Ah, sun. How we missed you. Now that you’re back, social opportunities abound throughout Davis. My Stewie Griffin nerfball, who’s been holed up inside all winter, waits on the bookshelf to be taken out and thrown around in the greenbelt. Bodies litter the quad, and academic productivity…
Well, let’s just say most everyone I’ve talked to hasn’t used their sunny weather happiness to work on what’s beneficial in the long run. Many haven’t been able to get their head into their studies, the common complaint being, “Why couldn’t the weather have been like this last week during spring break?”
If you look around the streets right now, the outdoor areas of Davis are flocked. Happy dogs bound through Central Park. In many a front yard, college guys play beer pong, honing their game in time for Picnic Day. Conversely, when I made a trip to the library the other day to print some papers, it was virtually empty.
Maybe this is just because it’s the first week back and we take time to adjust, regardless of weather. Whatever the reason, I know I’ve already neglected the large amount of work I’ve been given.
Taking note of this obvious gap in performance got me thinking of weather as one of the environmental “spaces” to talk about in this column. If external circumstances affect how productively we work, weather is no doubt a crucial one.
You hear countless times that heat and light are supposedly conducive to positive energy whereas dark and cold foster negative emotions.
But in ways more complex than simply making someone sad or happy, the effects of weather on mood carry over into many other aspects of our functionality and thought processes.
Many people experience an elevation in mood when the sun comes up for reasons both psychological and biological: greater number of social opportunities, increased endorphin-releasing physical activity, decreased appetite for foods that leave you feeling yucky and bloated.
Furthermore, people sleep better when it’s sunny out.
“When the clouds go away, not only do you sleep more soundly, you are more likely to sleep longer,” said Colin Allen, who writes for Psychology Today.
Despite the positive effects, at times when our shift in work ethic becomes apparent, down goes the temporary mood lift. Bright light and glares can serve as distracters and deterrents to productivity.
Take my friends and me in the library the other day, attempting unsuccessfully at getting a head start for spring quarter. An intrusive glare shone through the window, throwing itself in our faces and demanding that we come outside and bask under its rays. Over the next hour, the cycle went something like this: read a few paragraphs, look up, gaze longingly out the window, make eye contact with one another, look outside again, then shake our heads and return to our books with determination that would be broken as soon as the cycle repeated itself five minutes later.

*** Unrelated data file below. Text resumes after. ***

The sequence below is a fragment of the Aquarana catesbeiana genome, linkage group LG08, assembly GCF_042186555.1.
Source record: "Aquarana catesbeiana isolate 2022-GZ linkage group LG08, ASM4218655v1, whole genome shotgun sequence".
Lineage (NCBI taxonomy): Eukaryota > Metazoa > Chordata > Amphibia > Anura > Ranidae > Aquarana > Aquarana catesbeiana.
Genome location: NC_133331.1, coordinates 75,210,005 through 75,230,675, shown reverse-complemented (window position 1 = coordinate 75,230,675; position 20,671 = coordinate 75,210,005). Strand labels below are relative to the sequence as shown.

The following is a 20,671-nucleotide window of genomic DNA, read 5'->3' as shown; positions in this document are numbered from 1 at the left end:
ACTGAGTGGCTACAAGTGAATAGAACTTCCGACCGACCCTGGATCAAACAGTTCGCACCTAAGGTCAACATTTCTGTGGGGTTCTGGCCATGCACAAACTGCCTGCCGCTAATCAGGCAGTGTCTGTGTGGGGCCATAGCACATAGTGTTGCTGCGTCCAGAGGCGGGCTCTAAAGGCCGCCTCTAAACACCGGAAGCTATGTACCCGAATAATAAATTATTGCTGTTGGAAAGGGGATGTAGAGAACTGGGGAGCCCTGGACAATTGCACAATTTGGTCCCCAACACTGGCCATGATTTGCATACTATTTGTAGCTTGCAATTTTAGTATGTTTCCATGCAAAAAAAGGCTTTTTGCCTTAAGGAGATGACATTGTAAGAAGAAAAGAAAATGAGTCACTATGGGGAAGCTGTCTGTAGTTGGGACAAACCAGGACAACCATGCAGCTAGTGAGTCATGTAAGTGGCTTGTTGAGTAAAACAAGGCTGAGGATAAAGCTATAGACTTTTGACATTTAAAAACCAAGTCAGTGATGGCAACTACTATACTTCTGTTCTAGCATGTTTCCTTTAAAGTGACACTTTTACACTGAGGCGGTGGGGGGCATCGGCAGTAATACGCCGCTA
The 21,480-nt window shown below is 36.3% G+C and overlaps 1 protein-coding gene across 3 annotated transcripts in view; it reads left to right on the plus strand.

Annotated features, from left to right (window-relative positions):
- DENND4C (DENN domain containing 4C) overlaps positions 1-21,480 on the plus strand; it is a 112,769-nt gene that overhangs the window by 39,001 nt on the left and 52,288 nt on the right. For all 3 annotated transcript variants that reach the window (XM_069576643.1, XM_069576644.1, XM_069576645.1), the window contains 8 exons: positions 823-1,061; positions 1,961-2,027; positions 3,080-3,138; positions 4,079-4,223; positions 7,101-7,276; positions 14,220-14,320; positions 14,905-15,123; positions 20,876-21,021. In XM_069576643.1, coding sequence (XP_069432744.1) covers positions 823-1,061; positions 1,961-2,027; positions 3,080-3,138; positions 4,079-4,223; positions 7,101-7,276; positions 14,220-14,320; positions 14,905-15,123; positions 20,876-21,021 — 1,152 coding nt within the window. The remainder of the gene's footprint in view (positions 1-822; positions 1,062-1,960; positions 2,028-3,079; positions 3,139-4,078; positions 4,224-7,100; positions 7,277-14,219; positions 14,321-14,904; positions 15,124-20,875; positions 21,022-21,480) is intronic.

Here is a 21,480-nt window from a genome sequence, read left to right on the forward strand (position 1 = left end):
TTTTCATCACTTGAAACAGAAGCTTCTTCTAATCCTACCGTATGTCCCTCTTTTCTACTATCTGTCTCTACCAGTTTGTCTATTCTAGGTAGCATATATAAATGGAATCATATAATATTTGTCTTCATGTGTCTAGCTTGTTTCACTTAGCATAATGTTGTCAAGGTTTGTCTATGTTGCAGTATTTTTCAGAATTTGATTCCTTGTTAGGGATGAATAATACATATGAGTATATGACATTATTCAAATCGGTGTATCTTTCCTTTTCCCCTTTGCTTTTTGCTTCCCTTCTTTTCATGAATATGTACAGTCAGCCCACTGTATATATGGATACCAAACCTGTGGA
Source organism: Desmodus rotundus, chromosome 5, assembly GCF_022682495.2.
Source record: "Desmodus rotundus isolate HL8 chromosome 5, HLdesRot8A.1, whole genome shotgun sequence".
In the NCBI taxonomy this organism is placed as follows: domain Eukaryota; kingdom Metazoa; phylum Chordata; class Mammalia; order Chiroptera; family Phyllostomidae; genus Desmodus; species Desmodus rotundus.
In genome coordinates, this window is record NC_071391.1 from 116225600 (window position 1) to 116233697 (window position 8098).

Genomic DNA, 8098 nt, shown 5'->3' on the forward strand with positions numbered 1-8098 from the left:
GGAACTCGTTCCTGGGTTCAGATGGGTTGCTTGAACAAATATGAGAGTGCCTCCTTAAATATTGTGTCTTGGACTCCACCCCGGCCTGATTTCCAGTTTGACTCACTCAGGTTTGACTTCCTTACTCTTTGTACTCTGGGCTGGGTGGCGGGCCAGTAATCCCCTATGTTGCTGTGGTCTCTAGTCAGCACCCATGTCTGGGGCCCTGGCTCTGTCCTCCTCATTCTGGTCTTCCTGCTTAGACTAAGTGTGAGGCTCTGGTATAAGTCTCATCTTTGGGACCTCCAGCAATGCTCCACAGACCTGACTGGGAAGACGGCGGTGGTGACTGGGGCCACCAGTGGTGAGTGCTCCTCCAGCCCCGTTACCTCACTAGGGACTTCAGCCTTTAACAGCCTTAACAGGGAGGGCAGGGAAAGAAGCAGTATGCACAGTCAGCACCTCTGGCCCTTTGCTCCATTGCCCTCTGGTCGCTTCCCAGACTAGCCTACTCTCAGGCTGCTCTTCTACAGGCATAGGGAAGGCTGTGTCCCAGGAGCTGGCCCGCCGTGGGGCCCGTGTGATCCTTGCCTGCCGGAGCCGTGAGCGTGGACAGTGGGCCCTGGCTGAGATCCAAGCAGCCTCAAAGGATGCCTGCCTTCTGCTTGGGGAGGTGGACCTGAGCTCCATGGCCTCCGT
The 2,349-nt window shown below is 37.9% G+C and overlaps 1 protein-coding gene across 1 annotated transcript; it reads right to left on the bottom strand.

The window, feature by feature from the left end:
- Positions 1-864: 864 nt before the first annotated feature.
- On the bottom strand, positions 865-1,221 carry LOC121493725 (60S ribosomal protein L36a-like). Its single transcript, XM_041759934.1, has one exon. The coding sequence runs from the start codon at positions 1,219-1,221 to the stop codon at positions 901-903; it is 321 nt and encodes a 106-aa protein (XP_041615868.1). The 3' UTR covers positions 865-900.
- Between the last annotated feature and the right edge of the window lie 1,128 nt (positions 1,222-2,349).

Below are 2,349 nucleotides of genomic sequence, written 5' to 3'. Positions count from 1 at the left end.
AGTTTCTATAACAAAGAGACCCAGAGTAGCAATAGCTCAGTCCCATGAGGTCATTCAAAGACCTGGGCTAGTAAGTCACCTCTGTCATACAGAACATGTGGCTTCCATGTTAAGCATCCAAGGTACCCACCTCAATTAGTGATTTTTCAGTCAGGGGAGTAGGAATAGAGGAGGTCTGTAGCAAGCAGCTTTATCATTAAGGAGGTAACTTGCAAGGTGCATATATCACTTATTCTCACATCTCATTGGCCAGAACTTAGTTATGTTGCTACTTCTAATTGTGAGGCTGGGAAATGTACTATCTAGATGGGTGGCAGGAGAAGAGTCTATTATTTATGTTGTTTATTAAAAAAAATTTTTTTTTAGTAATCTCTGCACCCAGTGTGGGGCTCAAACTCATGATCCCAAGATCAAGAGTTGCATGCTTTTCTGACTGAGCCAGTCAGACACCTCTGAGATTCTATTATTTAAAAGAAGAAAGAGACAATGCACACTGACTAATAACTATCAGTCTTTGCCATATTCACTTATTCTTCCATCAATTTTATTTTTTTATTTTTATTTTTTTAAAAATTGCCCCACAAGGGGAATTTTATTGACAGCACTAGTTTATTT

Sometimes darkness can be the most mind-clearing, even though you may not get much work done in it, or at least “work” in the tangible, traditional sense.
There are fewer distractions and fewer visual bombardments in the dark. With an inability to look outward on your surroundings, your mind is forced to turn inward. In this instance, darkness serves as an absence of stimuli; the great cleanser. At times I’ll lie in bed with the lights turned out listening to music, even if I’m not necessarily going to fall asleep.
Though I find darkness to be relaxing, there are few public spaces that glorify it. The planetarium is one of the few spots that does, which make trips to the Chabot Space and Science Center, nestled in the foresty hills of Oakland, into experiences that are at once meditative and educational.
Romantic eateries are all too aware of the effects that lighting has on ambiance. Not wanting bright lights to intrude on the potential lovebirds, employees keep the lighting at a low level that adds intrigue and mystique.
These next few months, get yourself into a study place without the glare; dim lights can be a friend to productivity. And buckle in for spring quarter. I have faith that you can shimmy under the sun without sacrificing your grades.
ELENI STEPHANIDES suggests you check out the planetarium in Sac (Discovery Museum Science and Space Center) for a mind-clearing, glare-free experience. She can be reached at firstname.lastname@example.org.